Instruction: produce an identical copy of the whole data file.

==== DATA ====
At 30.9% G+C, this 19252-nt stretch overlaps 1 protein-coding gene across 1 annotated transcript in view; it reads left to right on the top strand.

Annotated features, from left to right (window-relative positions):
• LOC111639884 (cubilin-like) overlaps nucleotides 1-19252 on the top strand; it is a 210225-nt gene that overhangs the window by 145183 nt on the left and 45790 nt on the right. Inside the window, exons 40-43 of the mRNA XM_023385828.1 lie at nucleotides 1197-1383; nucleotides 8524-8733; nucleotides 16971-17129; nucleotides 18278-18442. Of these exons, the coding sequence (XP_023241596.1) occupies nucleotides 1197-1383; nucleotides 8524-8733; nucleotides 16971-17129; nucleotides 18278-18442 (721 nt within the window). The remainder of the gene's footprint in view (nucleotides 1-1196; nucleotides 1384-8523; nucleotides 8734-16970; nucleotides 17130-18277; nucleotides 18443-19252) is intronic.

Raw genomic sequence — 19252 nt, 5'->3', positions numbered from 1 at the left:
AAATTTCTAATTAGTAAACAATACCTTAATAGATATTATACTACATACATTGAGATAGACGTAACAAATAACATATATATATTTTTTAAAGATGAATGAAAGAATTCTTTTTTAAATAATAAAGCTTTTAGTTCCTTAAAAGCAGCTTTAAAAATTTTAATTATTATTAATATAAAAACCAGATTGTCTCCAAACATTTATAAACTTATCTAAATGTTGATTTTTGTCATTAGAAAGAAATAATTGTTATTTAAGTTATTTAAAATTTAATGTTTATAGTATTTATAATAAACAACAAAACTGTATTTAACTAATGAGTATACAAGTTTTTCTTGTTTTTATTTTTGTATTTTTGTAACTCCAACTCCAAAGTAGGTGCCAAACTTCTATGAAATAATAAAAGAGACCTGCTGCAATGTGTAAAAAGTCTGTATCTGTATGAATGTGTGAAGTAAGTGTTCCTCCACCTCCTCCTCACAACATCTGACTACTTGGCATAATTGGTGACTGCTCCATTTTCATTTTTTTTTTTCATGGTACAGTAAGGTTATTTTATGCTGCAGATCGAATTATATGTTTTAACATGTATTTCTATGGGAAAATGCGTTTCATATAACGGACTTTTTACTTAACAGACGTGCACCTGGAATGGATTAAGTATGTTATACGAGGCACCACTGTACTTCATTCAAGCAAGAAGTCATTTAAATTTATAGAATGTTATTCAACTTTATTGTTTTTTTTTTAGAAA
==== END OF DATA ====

At 30.9% G+C, this 19252-nt stretch overlaps 1 protein-coding gene across 1 annotated transcript in view; it reads left to right on the top strand.

Annotated features, from left to right (window-relative positions):
• LOC111639884 (cubilin-like) overlaps nucleotides 1-19252 on the top strand; it is a 210225-nt gene that overhangs the window by 145183 nt on the left and 45790 nt on the right. Inside the window, exons 40-43 of the mRNA XM_023385828.1 lie at nucleotides 1197-1383; nucleotides 8524-8733; nucleotides 16971-17129; nucleotides 18278-18442. Of these exons, the coding sequence (XP_023241596.1) occupies nucleotides 1197-1383; nucleotides 8524-8733; nucleotides 16971-17129; nucleotides 18278-18442 (721 nt within the window). The remainder of the gene's footprint in view (nucleotides 1-1196; nucleotides 1384-8523; nucleotides 8734-16970; nucleotides 17130-18277; nucleotides 18443-19252) is intronic.

Raw genomic sequence — 19252 nt, 5'->3', positions numbered from 1 at the left:
AAATTTCTAATTAGTAAACAATACCTTAATAGATATTATACTACATACATTGAGATAGACGTAACAAATAACATATATATATTTTTTAAAGATGAATGAAAGAATTCTTTTTTAAATAATAAAGCTTTTAGTTCCTTAAAAGCAGCTTTAAAAATTTTAATTATTATTAATATAAAAACCAGATTGTCTCCAAACATTTATAAACTTATCTAAATGTTGATTTTTGTCATTAGAAAGAAATAATTGTTATTTAAGTTATTTAAAATTTAATGTTTATAGTATTTATAATAAACAACAAAACTGTATTTAACTAATGAGTATACAAGTTTTTCTTGTTTTTATTTTTGTATTTTTGTAACTCCAACTCCAAAGTAGGTGCCAAACTTCTATGAAATAATAAAAGAGACCTGCTGCAATGTGTAAAAAGTCTGTATCTGTATGAATGTGTGAAGTAAGTGTTCCTCCACCTCCTCCTCACAACATCTGACTACTTGGCATAATTGGTGACTGCTCCATTTTCATTTTTTTTTTTCATGGTACAGTAAGGTTATTTTATGCTGCAGATCGAATTATATGTTTTAACATGTATTTCTATGGGAAAATGCGTTTCATATAACGGACTTTTTACTTAACAGACGTGCACCTGGAATGGATTAAGTATGTTATACGAGGCACCACTGTACTTCATTCAAGCAAGAAGTCATTTAAATTTATAGAATGTTATTCAACTTTATTGTTTTTTTTTTAGAAA